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NEW YORK -- A new report by a Delhi, India-based research firm said that South Asians dominate the convenience store industry in the United States, owning 50,000 to 70,000 of the industry's total store count. That figure would put South Asian ownership in the c-store industry at between 34 percent and 48 percent of all stores.
The RNCOS report, "US Convenience Stores: A Market Analysis," says that strong customer demand for convenient shopping experience has fueled the growth in this sector and has taken it into the league of most dynamically growing sectors in the entire retail market. C-stores have carved their niche for themselves in the grocery supply chain, serving top-up shopping necessities to supplement the supermarket shops.
In news published by the Indo Asian Service, Satya Shaw, President, Asian American Convenience Store Association (AACSA), estimated that South Asians own around 70,000 c-stores, giving out more than $100 billion as revenues.
As reported first by CSNews Online last week, the number of convenience stores in the U.S. grew 3.2 percent last year, to 145,119 stores, as of Dec. 31, 2006, according to TDLinx, a service of The Nielsen Co., which is also the parent company of Convenience Store News. This count is based on the official definition of a c-store endorsed by NACS, the Association of Convenience and Petroleum Retailing, and used by Convenience Store News in its annual Industry Report and Forecast Study.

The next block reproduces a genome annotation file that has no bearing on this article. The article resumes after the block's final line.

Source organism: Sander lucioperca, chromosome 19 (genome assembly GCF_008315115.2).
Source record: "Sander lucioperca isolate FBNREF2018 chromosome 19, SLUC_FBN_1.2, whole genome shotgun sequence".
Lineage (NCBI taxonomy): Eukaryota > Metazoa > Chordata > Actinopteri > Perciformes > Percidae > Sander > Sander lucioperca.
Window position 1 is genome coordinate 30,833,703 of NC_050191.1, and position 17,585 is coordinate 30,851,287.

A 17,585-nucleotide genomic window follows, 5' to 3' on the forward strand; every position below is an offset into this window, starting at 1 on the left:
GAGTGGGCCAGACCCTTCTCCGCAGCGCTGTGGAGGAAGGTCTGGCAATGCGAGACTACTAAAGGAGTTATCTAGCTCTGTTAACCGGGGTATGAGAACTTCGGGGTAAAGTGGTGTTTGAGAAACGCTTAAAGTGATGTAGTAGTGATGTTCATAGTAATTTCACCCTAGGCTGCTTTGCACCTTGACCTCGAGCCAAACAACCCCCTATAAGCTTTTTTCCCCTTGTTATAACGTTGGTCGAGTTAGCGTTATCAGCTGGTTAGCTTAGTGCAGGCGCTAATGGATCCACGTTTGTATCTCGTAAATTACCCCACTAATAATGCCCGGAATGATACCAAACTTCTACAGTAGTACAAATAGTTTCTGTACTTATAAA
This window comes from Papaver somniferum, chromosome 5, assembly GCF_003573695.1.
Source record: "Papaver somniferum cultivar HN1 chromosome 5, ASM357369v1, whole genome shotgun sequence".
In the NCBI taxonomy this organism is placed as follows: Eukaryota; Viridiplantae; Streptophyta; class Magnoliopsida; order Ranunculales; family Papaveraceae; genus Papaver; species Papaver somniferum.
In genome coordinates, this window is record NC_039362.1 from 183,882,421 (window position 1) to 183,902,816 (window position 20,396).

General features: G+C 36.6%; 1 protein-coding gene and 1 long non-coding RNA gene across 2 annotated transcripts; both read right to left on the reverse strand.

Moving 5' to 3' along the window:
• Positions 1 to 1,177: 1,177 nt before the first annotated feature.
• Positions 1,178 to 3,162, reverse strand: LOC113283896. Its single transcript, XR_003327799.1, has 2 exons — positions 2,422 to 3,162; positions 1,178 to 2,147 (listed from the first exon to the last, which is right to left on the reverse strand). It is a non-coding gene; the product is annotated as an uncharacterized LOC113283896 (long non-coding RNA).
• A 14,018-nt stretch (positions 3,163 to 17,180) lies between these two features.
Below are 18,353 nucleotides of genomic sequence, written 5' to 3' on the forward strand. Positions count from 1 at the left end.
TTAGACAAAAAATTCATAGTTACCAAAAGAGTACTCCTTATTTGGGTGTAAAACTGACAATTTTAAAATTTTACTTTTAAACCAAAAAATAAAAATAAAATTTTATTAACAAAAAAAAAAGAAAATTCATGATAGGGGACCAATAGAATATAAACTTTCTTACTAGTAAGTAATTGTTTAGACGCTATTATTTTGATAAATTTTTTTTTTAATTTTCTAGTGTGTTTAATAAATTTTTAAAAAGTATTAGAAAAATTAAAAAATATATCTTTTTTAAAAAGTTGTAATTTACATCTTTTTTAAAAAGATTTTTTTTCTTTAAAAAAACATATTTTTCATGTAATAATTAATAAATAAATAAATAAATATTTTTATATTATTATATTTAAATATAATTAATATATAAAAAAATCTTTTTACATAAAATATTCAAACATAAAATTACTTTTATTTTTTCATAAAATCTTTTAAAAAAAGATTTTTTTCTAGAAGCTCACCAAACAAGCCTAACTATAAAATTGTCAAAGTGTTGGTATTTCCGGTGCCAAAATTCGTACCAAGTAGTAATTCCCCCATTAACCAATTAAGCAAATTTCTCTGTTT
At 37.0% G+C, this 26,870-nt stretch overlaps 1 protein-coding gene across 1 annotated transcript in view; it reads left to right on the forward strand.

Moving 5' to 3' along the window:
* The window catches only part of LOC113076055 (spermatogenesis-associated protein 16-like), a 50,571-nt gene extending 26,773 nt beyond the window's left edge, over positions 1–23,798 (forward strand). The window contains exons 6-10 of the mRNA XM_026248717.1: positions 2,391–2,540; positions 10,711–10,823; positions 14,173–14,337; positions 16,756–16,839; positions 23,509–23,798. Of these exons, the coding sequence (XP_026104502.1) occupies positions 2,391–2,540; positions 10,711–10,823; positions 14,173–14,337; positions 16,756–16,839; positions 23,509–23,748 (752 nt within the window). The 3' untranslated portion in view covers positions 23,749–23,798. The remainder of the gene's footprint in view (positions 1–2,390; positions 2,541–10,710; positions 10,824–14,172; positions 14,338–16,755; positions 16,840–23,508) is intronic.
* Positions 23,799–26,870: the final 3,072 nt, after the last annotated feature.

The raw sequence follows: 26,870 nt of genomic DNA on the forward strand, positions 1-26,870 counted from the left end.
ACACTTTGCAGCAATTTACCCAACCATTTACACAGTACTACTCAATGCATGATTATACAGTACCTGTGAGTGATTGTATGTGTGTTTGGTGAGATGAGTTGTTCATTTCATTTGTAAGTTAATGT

Tariq Khan, chairman, National Coalition of Associations, 7-Eleven Franchisees, said that South Asians own over 50 pecent of the chain's franchised stores. In California alone, out of the 1,200 7-Eleven stores, around 600 to 700 stores are held by South Asians, according to the report.
"With all the bankruptcies in the '90s of convenience stores, I think Indians and Pakistanis are the reason the companies survived because we came in and bought those stores," Khan told the Indo Asian News Service.
On the question of why South Asians are entering in this sector, Khan said, "In this business you don't need experience -- the prices are on the merchandise. You don't even have to know much English. This business is also recession-proof because every morning people need the newspaper, bread, milk, coffee and cigarettes".
The research report also discusses the total market size of the U.S. retail industry, state-wise growth of c-stores in U.S., how existing technology is improving the operational efficiency in this sector, technological advancements to improve the operations, and major players in the industry.